We do not condone the shooting for one minute! It is a product of either ignorance, fear, intolerance in the extreme, misunderstanding or perhaps just pure hatred. I feel compelled to lay blame also on HWS for reasons described. Before signing the deviated contract with the OM to include Betty’s Bay management, HWS was fully cognisant of the urban nature of the troop, the high levels of habituation and the raiding potential of the individuals. They took the contract anyway, it is lucrative. There has been an abject failure by them to keep the baboons out of the urban area or stop house entries. There is a long list of entities or behaviours they blame for their failure. Never, however, have they blamed themselves or their methods. When they claim on their website to be “the only company in the world who have found an effective management strategy to prevent human-baboon conflict”, we must argue their claim.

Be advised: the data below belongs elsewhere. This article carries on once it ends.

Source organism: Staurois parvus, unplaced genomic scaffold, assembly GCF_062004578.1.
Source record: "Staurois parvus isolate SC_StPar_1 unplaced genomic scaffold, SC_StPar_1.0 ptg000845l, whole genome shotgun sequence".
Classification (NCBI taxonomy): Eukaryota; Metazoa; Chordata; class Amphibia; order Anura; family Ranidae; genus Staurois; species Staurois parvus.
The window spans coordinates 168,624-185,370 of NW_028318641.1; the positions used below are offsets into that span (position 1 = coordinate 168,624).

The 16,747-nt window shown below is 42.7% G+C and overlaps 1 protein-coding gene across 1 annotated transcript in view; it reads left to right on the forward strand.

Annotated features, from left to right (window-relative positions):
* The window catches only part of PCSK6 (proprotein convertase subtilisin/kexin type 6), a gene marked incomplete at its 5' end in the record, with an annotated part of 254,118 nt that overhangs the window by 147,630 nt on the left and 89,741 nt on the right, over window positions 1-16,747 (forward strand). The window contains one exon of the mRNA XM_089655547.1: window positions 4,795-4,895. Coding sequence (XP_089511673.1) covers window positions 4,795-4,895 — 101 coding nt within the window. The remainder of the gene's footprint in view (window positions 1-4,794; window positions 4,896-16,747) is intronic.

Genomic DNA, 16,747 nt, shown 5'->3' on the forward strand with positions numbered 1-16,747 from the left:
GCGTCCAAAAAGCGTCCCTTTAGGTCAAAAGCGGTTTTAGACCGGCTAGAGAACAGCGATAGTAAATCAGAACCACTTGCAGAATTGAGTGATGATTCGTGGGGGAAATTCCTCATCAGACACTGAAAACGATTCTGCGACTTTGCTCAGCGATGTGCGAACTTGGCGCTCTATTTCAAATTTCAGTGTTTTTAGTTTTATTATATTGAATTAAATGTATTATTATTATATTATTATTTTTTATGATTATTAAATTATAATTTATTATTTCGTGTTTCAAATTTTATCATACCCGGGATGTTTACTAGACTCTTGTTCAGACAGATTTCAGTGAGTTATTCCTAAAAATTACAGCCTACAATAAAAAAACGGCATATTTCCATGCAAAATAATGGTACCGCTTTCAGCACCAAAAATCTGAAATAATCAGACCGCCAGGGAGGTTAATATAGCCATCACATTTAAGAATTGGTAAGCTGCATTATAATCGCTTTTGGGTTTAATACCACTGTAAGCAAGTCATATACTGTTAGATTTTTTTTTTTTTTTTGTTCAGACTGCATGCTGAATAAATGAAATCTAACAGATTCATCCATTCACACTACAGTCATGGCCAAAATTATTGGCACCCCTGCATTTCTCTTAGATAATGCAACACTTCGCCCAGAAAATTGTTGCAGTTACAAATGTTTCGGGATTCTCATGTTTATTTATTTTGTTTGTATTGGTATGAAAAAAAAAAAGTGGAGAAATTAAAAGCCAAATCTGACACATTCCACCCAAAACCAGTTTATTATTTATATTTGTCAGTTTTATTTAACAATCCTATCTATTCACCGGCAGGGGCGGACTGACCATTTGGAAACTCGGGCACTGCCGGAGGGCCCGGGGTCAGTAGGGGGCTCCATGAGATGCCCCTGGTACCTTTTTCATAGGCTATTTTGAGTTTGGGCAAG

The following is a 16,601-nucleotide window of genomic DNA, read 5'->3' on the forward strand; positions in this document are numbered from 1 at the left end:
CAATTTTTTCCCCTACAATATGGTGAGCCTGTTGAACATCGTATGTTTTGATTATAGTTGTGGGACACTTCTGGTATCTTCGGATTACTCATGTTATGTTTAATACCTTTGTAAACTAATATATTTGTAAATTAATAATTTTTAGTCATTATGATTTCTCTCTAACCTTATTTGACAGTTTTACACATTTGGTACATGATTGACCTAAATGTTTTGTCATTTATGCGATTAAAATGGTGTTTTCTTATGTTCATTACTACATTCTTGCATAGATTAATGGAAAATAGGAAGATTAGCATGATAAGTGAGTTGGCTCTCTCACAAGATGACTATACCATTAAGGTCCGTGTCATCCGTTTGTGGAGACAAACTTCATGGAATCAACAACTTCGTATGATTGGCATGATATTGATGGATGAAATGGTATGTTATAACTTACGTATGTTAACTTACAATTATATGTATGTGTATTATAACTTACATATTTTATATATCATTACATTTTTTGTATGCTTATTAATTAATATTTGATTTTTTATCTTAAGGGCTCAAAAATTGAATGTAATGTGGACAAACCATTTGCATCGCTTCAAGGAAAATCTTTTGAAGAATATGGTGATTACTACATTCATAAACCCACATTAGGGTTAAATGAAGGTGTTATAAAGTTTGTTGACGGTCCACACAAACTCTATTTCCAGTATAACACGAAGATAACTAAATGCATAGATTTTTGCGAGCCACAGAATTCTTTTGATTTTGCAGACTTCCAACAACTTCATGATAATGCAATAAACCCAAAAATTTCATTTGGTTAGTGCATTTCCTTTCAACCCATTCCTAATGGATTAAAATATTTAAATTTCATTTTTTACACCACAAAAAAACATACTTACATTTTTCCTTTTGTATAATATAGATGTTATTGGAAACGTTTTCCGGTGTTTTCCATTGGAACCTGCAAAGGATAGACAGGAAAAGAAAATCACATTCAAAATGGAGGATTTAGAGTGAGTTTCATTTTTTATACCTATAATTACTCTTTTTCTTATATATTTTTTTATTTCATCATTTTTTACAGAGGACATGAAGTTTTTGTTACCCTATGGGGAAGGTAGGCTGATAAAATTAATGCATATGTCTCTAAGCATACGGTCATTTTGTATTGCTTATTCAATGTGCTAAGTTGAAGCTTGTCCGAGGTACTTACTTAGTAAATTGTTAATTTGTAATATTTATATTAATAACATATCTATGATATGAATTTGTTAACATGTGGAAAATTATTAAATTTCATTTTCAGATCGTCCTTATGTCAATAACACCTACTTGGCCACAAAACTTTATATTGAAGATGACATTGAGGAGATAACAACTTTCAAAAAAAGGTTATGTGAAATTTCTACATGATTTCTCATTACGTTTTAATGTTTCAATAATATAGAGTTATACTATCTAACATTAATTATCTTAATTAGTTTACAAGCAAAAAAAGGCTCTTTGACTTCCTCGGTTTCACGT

For a decade they used the same methodology on the peninsula and baboons were in towns repeatedly. Here in Betty’s Bay the topography and geography are inherently more difficult. If it didn’t work there it never had a chance here. There is an utter obstinance to try something different and use an “adaptive” approach as requested by the OM. HWS complains directly to the antis to blame the recently imposed mayoral moratorium on killing or shooting projectiles at baboons for having reduced their effectiveness to the extent that they can no longer do their job. For months, however, in the days when HWS had full use of everything in their “toolbox”, including permission to shoot paintballs even within the sanctity of the Harold Porter Gardens, to use the virtual fence and bear bangers, etc, we saw a massive spike in house entries in certain areas. The bottom line is that the more aggressively you chase them, the more chaos ensues. It becomes like herding cats.